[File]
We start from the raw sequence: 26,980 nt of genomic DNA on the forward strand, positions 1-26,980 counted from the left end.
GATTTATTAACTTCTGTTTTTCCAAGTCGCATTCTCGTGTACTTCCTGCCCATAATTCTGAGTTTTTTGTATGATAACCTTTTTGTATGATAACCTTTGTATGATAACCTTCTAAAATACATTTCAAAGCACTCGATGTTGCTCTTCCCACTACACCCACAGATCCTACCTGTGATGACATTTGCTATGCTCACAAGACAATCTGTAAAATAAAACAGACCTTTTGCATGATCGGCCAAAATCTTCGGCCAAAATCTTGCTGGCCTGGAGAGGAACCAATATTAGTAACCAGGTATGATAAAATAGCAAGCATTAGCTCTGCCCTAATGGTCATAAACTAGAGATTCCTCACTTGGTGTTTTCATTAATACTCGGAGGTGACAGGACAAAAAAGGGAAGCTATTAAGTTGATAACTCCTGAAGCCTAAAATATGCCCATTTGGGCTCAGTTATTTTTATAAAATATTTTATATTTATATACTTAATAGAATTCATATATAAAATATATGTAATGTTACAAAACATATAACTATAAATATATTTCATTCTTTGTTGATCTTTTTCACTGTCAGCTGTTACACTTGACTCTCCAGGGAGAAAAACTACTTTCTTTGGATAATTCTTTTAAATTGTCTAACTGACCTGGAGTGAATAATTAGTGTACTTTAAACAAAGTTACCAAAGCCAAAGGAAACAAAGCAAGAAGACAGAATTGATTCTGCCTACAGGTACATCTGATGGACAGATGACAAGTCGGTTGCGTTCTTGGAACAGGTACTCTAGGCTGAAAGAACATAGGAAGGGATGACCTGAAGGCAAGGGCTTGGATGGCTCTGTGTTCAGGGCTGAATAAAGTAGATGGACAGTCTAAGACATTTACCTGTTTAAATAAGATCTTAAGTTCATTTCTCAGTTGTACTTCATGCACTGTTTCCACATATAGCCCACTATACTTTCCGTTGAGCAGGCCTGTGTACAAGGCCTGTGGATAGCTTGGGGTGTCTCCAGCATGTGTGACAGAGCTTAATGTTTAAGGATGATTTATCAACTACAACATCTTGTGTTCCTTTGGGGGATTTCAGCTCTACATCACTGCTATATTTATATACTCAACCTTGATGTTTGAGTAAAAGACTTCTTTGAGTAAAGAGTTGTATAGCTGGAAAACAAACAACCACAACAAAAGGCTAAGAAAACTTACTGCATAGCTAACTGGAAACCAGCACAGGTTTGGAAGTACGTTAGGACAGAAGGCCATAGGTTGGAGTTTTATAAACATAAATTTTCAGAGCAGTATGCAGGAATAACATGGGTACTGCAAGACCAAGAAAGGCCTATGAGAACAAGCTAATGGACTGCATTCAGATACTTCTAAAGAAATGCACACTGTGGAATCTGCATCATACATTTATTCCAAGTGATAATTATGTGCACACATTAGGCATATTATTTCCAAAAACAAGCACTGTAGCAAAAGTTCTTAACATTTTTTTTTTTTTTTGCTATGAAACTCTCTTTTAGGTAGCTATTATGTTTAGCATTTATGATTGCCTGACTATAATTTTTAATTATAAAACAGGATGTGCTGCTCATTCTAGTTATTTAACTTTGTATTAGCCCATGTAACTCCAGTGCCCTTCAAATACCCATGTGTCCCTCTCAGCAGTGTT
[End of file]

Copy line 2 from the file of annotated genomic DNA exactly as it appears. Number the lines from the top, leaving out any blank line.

GATTTATTAACTTCTGTTTTTCCAAGTCGCATTCTCGTGTACTTCCTGCCCATAATTCTGAGTTTTTTGTATGATAACCTTTTTGTATGATAACCTTTGTATGATAACCTTCTAAAATACATTTCAAAGCACTCGATGTTGCTCTTCCCACTACACCCACAGATCCTACCTGTGATGACATTTGCTATGCTCACAAGACAATCTGTAAAATAAAACAGACCTTTTGCATGATCGGCCAAAATCTTCGGCCAAAATCTTGCTGGCCTGGAGAGGAACCAATATTAGTAACCAGGTATGATAAAATAGCAAGCATTAGCTCTGCCCTAATGGTCATAAACTAGAGATTCCTCACTTGGTGTTTTCATTAATACTCGGAGGTGACAGGACAAAAAAGGGAAGCTATTAAGTTGATAACTCCTGAAGCCTAAAATATGCCCATTTGGGCTCAGTTATTTTTATAAAATATTTTATATTTATATACTTAATAGAATTCATATATAAAATATATGTAATGTTACAAAACATATAACTATAAATATATTTCATTCTTTGTTGATCTTTTTCACTGTCAGCTGTTACACTTGACTCTCCAGGGAGAAAAACTACTTTCTTTGGATAATTCTTTTAAATTGTCTAACTGACCTGGAGTGAATAATTAGTGTACTTTAAACAAAGTTACCAAAGCCAAAGGAAACAAAGCAAGAAGACAGAATTGATTCTGCCTACAGGTACATCTGATGGACAGATGACAAGTCGGTTGCGTTCTTGGAACAGGTACTCTAGGCTGAAAGAACATAGGAAGGGATGACCTGAAGGCAAGGGCTTGGATGGCTCTGTGTTCAGGGCTGAATAAAGTAGATGGACAGTCTAAGACATTTACCTGTTTAAATAAGATCTTAAGTTCATTTCTCAGTTGTACTTCATGCACTGTTTCCACATATAGCCCACTATACTTTCCGTTGAGCAGGCCTGTGTACAAGGCCTGTGGATAGCTTGGGGTGTCTCCAGCATGTGTGACAGAGCTTAATGTTTAAGGATGATTTATCAACTACAACATCTTGTGTTCCTTTGGGGGATTTCAGCTCTACATCACTGCTATATTTATATACTCAACCTTGATGTTTGAGTAAAAGACTTCTTTGAGTAAAGAGTTGTATAGCTGGAAAACAAACAACCACAACAAAAGGCTAAGAAAACTTACTGCATAGCTAACTGGAAACCAGCACAGGTTTGGAAGTACGTTAGGACAGAAGGCCATAGGTTGGAGTTTTATAAACATAAATTTTCAGAGCAGTATGCAGGAATAACATGGGTACTGCAAGACCAAGAAAGGCCTATGAGAACAAGCTAATGGACTGCATTCAGATACTTCTAAAGAAATGCACACTGTGGAATCTGCATCATACATTTATTCCAAGTGATAATTATGTGCACACATTAGGCATATTATTTCCAAAAACAAGCACTGTAGCAAAAGTTCTTAACATTTTTTTTTTTTTTTGCTATGAAACTCTCTTTTAGGTAGCTATTATGTTTAGCATTTATGATTGCCTGACTATAATTTTTAATTATAAAACAGGATGTGCTGCTCATTCTAGTTATTTAACTTTGTATTAGCCCATGTAACTCCAGTGCCCTTCAAATACCCATGTGTCCCTCTCAGCAGTGTT